Background on Sanctions

US economic and trade sanctions are administered and enforced by the US Treasury Department's Office of Foreign Assets Control (OFAC). OFAC's mission is to administer and enforce US sanctions based on US foreign policy and national security goals against a variety of individuals and entities including:

  • Foreign countries and regimes
  • Terrorists
  • International narcotics traffickers
  • Proliferators of weapons of mass destruction
  • Other threats to the national security, foreign policy, or economy of the US

At the time of this writing, OFAC's active sanctions programs comprise of list below. An up-to-date list of active sanctions programs can be accessed here.

  • Afghanistan-Related Sanctions
  • Balkans-Related Sanctions
  • Belarus Sanctions
  • Burma-Related Sanctions
  • Central African Republic Sanctions
  • Chinese Military Companies Sanctions
  • Countering America's Adversaries Through Sanctions Act-Related Sanctions
  • Counter Narcotics Trafficking Sanctions
  • Counter Terrorism Sanctions
  • Cuba Sanctions
  • Cyber-Related Sanctions
  • Democratic Republic of the Congo-Related Sanctions
  • Ethiopia-Related Sanctions
  • Foreign Interference in a US Election Sanctions
  • Global Magnitsky Sanctions
  • Hong Kong-Related Sanctions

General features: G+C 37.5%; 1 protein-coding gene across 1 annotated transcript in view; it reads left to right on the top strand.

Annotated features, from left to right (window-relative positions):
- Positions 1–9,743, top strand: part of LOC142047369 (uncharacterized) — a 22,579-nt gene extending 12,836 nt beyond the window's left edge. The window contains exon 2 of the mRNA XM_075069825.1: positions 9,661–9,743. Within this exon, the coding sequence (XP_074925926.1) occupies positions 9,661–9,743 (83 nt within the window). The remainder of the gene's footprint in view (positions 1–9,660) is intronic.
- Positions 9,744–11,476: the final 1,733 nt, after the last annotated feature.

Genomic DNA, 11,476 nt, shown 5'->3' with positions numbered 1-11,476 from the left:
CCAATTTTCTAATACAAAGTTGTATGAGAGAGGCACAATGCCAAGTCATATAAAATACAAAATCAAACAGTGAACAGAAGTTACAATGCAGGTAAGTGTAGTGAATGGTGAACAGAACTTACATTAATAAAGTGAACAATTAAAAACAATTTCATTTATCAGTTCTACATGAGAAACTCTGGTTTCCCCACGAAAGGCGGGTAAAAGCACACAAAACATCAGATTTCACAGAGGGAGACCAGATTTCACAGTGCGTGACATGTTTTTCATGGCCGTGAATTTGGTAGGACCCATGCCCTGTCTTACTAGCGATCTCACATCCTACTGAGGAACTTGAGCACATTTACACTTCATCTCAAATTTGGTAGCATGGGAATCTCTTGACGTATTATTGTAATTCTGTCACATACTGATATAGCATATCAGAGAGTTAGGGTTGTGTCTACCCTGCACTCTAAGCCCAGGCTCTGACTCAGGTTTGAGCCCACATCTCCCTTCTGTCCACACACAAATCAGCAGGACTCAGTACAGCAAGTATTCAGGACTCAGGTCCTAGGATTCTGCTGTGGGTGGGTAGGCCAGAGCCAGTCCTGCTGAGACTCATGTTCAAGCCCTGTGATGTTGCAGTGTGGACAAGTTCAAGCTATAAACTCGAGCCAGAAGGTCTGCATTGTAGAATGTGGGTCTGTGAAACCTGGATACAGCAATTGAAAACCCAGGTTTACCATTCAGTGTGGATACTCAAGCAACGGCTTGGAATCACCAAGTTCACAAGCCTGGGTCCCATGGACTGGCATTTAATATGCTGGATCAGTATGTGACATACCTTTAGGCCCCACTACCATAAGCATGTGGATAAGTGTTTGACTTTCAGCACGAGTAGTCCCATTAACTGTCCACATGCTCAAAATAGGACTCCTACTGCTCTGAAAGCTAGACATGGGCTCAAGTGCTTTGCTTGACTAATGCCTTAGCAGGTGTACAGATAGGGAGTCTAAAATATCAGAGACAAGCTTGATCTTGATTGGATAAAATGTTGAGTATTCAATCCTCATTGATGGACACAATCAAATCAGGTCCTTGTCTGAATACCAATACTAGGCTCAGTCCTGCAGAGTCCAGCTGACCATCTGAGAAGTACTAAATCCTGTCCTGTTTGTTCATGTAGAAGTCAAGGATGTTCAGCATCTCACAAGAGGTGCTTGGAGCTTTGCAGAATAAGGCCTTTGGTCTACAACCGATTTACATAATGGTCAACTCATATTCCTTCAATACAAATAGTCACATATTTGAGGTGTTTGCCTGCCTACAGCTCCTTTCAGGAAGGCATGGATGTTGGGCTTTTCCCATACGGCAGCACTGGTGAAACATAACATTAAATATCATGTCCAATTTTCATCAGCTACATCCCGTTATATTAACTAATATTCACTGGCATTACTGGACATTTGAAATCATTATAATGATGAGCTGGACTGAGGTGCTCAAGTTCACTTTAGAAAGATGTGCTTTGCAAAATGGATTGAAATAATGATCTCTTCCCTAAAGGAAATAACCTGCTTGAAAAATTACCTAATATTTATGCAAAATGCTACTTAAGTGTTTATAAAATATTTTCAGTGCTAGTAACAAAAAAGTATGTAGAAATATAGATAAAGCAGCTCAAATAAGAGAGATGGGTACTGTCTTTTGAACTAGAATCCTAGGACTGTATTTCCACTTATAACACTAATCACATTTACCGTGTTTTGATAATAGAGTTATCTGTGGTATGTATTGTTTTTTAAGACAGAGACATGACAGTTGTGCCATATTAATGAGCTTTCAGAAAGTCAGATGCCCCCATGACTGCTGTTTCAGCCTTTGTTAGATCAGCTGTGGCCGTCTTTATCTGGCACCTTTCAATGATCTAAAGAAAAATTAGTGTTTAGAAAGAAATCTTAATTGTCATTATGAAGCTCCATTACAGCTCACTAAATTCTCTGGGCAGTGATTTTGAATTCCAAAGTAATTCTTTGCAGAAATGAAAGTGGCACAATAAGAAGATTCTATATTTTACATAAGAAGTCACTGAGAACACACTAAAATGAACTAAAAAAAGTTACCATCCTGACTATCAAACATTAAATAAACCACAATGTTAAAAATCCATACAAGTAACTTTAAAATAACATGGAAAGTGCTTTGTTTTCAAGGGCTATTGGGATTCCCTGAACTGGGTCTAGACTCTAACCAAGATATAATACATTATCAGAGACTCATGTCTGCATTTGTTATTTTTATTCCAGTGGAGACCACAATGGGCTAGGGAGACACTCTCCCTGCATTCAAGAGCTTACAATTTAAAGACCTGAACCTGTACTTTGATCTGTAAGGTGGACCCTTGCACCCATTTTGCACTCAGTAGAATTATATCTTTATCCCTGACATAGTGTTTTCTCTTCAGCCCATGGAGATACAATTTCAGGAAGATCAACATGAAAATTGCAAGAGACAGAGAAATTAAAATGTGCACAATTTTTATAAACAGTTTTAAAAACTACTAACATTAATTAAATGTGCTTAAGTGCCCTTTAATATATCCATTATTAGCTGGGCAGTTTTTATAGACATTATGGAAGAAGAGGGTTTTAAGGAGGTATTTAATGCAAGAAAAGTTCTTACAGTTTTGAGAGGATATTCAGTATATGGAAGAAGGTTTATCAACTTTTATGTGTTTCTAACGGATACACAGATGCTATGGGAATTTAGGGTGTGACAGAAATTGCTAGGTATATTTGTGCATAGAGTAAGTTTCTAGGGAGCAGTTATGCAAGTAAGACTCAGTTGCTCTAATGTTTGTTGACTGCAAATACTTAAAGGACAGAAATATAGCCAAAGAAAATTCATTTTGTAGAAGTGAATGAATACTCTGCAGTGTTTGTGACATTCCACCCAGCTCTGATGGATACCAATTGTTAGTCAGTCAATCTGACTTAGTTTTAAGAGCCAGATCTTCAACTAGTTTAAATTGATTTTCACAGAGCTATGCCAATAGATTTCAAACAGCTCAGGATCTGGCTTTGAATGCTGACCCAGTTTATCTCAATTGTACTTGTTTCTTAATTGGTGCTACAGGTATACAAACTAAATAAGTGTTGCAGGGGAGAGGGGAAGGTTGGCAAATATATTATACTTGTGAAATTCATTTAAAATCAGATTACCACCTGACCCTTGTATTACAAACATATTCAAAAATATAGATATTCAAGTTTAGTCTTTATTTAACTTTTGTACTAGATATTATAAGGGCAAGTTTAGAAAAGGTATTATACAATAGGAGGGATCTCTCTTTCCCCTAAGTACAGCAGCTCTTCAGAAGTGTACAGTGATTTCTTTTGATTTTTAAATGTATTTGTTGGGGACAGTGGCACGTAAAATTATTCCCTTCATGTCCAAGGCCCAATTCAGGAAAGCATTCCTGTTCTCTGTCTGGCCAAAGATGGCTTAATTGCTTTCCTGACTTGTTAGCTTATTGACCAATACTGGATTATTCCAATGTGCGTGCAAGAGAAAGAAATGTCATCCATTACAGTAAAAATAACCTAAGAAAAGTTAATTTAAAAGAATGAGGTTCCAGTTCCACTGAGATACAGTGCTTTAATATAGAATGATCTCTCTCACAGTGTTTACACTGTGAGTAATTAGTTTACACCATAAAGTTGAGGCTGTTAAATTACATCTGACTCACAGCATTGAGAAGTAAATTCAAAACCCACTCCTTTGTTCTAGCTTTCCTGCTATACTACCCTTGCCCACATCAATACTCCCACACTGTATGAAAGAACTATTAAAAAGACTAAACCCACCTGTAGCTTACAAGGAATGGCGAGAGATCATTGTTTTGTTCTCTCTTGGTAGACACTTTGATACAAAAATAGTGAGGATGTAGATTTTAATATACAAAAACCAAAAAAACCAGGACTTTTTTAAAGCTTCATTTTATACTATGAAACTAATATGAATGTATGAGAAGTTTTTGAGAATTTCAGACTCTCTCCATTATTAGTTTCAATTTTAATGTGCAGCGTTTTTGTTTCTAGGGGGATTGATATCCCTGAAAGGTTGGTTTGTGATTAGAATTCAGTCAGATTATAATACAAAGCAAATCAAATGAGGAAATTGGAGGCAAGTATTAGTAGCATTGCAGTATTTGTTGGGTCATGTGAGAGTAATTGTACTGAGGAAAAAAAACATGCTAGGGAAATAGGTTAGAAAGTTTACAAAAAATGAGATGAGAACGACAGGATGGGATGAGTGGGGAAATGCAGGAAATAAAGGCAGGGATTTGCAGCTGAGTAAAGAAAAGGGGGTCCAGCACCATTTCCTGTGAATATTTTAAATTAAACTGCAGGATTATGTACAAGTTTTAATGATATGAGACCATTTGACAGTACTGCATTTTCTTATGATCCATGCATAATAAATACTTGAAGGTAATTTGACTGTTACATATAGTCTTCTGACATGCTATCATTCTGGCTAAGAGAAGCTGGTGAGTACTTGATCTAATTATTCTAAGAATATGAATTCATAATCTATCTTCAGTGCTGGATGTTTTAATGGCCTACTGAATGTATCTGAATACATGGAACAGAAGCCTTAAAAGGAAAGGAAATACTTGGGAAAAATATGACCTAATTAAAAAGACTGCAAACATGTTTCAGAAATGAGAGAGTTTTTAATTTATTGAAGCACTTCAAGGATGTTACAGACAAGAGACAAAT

• Hostages and Wrongfully Detained US Nationals Sanctions
  • Iran Sanctions
  • Iraq-Related Sanctions
  • Lebanon-Related Sanctions
  • Libya Sanctions
  • Magnitsky Sanctions
  • Mali-Related Sanctions
  • Nicaragua-Related Sanctions
  • Non-Proliferation Sanctions
  • North Korea Sanctions
  • Rough Diamond Trade Controls
  • Russian Harmful Foreign Activities Sanctions
  • Somalia Sanctions
  • Sudan and Darfur Sanctions
  • South Sudan-Related Sanctions
  • Syria Sanctions
  • Syria-Related Sanctions
  • Transnational Criminal Organizations
  • Ukraine-/Russia-Related Sanctions
  • Venezuela-Related Sanctions
  • Yemen-Related Sanctions
  • Zimbabwe Sanctions

OFAC engages in both licensing and enforcement activities. Below is an overview of both activities.


OFAC grants either general or specific licenses authorizing individuals or entities to engage in transactions that would otherwise be prohibited.

  • OFAC issues general licenses which authorize a particular type of transaction without the need to apply for a license. For example, Venezuela General License 30A authorizes certain transactions necessary for port and airport operations despite significant broad sanctions applied to the certain agencies within the Venezuelan government.